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Aquarium Filtration and Filter Types

Updated on January 26, 2011

It is crucial that you maintain good water quality if your goldfish are to survive. Water is a fish's life support, from which it obtains oxygen to breathe - but it is also the fish's toilet. In the confined environment of an aquarium, oxygen is quickly used up and waste products build up to poison the fish. Installing a pump and filter will help to remove waste products and maintain oxygen levels.

Why use a filter?

Filters come in different shapes and sizes but their basic function is the same. Firstly, the flow they create helps to oxygenate the water. Secondly, they trap large solid particles to keep the water clear. Thirdly, and most importantly, they remove ammonia.

Ammonia is a poisonous, invisible waste product produced by the fish and released into their water. The large surface area of the filter material (which may be gravel, foam or special pellets) is designed to encourage the growth of certain friendly bacteria. These bacteria break down the ammonia and convert it into less harmful substances, which can then be removed with regular water changes. Some filters also contain activated carbons, which can remove traces of chemicals, such as fish medications, from the water.

Undergravel filters

The base plate of an undergravel filter has slits and holes cut into the plastic, and is raised above the floor of the tank, creating a small gap. This plate must be installed first, then the tube known as the uplift tube, and finally, the gravel can be spread on top. (It will need to be about 6cm/2 1/2in deep.)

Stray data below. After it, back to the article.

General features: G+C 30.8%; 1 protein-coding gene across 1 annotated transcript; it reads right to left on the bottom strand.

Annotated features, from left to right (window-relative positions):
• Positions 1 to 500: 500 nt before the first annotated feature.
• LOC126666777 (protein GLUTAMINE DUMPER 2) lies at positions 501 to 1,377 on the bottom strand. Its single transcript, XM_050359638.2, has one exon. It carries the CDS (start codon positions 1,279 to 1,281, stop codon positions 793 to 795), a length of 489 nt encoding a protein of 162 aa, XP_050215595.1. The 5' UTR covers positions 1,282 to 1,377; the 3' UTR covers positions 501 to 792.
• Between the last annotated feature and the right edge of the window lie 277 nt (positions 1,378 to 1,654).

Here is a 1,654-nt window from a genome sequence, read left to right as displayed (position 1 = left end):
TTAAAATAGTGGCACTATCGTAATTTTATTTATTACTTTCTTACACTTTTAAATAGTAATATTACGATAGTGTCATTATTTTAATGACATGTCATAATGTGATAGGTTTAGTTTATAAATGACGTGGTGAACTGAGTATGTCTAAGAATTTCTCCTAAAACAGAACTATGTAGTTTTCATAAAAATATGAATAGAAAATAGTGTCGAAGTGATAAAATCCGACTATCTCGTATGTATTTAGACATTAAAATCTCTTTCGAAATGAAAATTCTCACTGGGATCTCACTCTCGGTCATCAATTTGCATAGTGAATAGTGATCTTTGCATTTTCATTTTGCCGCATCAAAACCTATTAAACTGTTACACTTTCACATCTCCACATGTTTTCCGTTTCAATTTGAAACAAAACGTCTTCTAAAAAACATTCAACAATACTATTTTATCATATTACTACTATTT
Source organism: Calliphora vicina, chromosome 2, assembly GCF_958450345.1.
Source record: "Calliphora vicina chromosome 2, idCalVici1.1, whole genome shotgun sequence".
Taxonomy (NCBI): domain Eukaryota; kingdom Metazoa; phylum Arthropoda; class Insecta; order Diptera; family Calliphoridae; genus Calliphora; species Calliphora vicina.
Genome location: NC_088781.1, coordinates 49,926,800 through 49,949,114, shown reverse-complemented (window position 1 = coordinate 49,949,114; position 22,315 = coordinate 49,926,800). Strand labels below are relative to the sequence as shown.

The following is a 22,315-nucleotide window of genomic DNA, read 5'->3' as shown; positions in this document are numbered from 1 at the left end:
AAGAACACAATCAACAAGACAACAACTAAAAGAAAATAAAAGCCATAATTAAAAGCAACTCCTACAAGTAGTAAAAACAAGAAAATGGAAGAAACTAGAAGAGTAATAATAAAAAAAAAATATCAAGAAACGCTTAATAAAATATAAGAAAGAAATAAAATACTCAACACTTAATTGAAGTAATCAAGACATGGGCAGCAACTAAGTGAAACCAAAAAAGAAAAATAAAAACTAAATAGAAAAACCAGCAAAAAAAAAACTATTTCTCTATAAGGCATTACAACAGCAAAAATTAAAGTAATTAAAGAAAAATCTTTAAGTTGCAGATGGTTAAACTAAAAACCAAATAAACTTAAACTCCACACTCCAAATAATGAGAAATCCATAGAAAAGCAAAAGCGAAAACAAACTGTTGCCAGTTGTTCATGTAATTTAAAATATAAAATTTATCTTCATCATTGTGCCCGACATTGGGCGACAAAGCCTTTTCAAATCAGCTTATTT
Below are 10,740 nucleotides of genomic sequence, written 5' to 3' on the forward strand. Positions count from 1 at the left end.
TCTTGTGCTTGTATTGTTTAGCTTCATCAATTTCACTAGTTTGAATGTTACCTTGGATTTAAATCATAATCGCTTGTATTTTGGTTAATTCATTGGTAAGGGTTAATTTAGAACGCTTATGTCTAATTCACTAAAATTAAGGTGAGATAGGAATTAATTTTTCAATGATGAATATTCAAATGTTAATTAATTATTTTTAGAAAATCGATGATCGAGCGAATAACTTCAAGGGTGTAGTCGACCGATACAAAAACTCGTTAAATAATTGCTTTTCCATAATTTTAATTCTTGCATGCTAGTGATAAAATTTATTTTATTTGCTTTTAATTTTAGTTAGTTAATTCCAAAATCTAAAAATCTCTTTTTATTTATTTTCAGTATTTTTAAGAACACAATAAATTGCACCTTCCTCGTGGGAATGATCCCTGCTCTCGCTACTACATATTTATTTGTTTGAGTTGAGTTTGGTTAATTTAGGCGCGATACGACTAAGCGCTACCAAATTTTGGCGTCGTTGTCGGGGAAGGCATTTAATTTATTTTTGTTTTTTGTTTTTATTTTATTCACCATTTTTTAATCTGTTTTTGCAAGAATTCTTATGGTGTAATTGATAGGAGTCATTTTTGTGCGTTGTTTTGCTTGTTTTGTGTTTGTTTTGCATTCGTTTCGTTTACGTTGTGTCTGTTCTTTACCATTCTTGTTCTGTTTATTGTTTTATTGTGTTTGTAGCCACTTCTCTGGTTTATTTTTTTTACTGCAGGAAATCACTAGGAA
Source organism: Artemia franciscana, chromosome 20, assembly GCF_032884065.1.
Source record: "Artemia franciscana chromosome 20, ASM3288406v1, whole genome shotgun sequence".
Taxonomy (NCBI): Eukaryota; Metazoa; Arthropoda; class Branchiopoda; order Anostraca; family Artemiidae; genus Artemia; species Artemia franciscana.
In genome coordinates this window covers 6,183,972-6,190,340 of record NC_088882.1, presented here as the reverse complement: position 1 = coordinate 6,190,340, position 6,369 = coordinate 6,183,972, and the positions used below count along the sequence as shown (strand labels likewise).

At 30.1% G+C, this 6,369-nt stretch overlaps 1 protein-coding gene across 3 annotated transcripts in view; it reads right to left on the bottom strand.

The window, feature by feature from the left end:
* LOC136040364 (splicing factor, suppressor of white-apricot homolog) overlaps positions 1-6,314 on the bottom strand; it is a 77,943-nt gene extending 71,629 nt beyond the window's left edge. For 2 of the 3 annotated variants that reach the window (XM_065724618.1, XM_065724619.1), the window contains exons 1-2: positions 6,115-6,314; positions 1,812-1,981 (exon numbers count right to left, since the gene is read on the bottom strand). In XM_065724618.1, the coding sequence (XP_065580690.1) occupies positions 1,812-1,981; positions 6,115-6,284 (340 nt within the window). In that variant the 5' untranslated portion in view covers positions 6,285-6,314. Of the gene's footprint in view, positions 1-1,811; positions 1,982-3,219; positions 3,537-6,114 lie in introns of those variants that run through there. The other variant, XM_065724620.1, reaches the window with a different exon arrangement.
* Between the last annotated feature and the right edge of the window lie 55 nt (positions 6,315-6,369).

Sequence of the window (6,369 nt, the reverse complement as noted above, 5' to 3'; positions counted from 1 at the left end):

The undergravel filter works by drawing water through holes in the plate and up the tube and spilling back into the aquarium at the top. The water is moved through the gravel, plate and uplift tube by means of either an airstone, connected by airline to an airpump, or by an electric water pump called a powerhead.

External and internal filters

An external power filter works by drawing water though the various media and pumping it back into the aquarium. It accommodates more media for bacteria to colonize.

An internal filter works in much the same way but operates inside the aquarium. An ideal set-up for a medium-sized aquarium is to use two internal power filters, each able to cope with a tank just over half the size of yours. Place one at either end of the tank and clean one of the filters every two weeks, or as needed.


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